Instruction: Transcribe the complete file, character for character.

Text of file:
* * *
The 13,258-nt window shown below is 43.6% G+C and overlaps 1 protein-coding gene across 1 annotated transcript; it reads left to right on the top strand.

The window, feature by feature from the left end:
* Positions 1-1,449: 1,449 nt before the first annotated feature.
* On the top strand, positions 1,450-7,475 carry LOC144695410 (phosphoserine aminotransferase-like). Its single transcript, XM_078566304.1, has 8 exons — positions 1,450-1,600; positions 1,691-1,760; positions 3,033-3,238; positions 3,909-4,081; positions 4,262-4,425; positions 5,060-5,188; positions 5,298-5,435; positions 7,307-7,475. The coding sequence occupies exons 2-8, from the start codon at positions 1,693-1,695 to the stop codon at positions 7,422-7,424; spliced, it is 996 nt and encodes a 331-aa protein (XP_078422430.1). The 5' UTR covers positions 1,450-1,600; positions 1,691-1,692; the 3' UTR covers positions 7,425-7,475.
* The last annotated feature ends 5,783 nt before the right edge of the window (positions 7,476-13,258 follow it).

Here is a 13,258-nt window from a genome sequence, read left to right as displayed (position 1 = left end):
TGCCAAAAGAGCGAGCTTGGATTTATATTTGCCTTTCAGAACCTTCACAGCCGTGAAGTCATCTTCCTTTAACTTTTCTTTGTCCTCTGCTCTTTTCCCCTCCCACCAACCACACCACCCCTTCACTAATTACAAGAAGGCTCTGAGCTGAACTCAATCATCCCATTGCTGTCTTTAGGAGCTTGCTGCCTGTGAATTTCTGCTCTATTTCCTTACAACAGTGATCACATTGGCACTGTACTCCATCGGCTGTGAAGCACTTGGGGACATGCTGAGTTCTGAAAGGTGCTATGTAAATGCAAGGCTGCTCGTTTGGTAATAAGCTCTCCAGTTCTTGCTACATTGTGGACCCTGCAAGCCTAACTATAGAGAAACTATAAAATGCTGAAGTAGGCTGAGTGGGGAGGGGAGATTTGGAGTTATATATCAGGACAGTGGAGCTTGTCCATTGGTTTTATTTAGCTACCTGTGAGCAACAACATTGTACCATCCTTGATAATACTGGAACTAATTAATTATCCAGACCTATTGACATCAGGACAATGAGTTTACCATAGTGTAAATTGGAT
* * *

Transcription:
The 13,258-nt window shown below is 43.6% G+C and overlaps 1 protein-coding gene across 1 annotated transcript; it reads left to right on the top strand.

The window, feature by feature from the left end:
* Positions 1-1,449: 1,449 nt before the first annotated feature.
* On the top strand, positions 1,450-7,475 carry LOC144695410 (phosphoserine aminotransferase-like). Its single transcript, XM_078566304.1, has 8 exons — positions 1,450-1,600; positions 1,691-1,760; positions 3,033-3,238; positions 3,909-4,081; positions 4,262-4,425; positions 5,060-5,188; positions 5,298-5,435; positions 7,307-7,475. The coding sequence occupies exons 2-8, from the start codon at positions 1,693-1,695 to the stop codon at positions 7,422-7,424; spliced, it is 996 nt and encodes a 331-aa protein (XP_078422430.1). The 5' UTR covers positions 1,450-1,600; positions 1,691-1,692; the 3' UTR covers positions 7,425-7,475.
* The last annotated feature ends 5,783 nt before the right edge of the window (positions 7,476-13,258 follow it).

Here is a 13,258-nt window from a genome sequence, read left to right as displayed (position 1 = left end):
TGCCAAAAGAGCGAGCTTGGATTTATATTTGCCTTTCAGAACCTTCACAGCCGTGAAGTCATCTTCCTTTAACTTTTCTTTGTCCTCTGCTCTTTTCCCCTCCCACCAACCACACCACCCCTTCACTAATTACAAGAAGGCTCTGAGCTGAACTCAATCATCCCATTGCTGTCTTTAGGAGCTTGCTGCCTGTGAATTTCTGCTCTATTTCCTTACAACAGTGATCACATTGGCACTGTACTCCATCGGCTGTGAAGCACTTGGGGACATGCTGAGTTCTGAAAGGTGCTATGTAAATGCAAGGCTGCTCGTTTGGTAATAAGCTCTCCAGTTCTTGCTACATTGTGGACCCTGCAAGCCTAACTATAGAGAAACTATAAAATGCTGAAGTAGGCTGAGTGGGGAGGGGAGATTTGGAGTTATATATCAGGACAGTGGAGCTTGTCCATTGGTTTTATTTAGCTACCTGTGAGCAACAACATTGTACCATCCTTGATAATACTGGAACTAATTAATTATCCAGACCTATTGACATCAGGACAATGAGTTTACCATAGTGTAAATTGGAT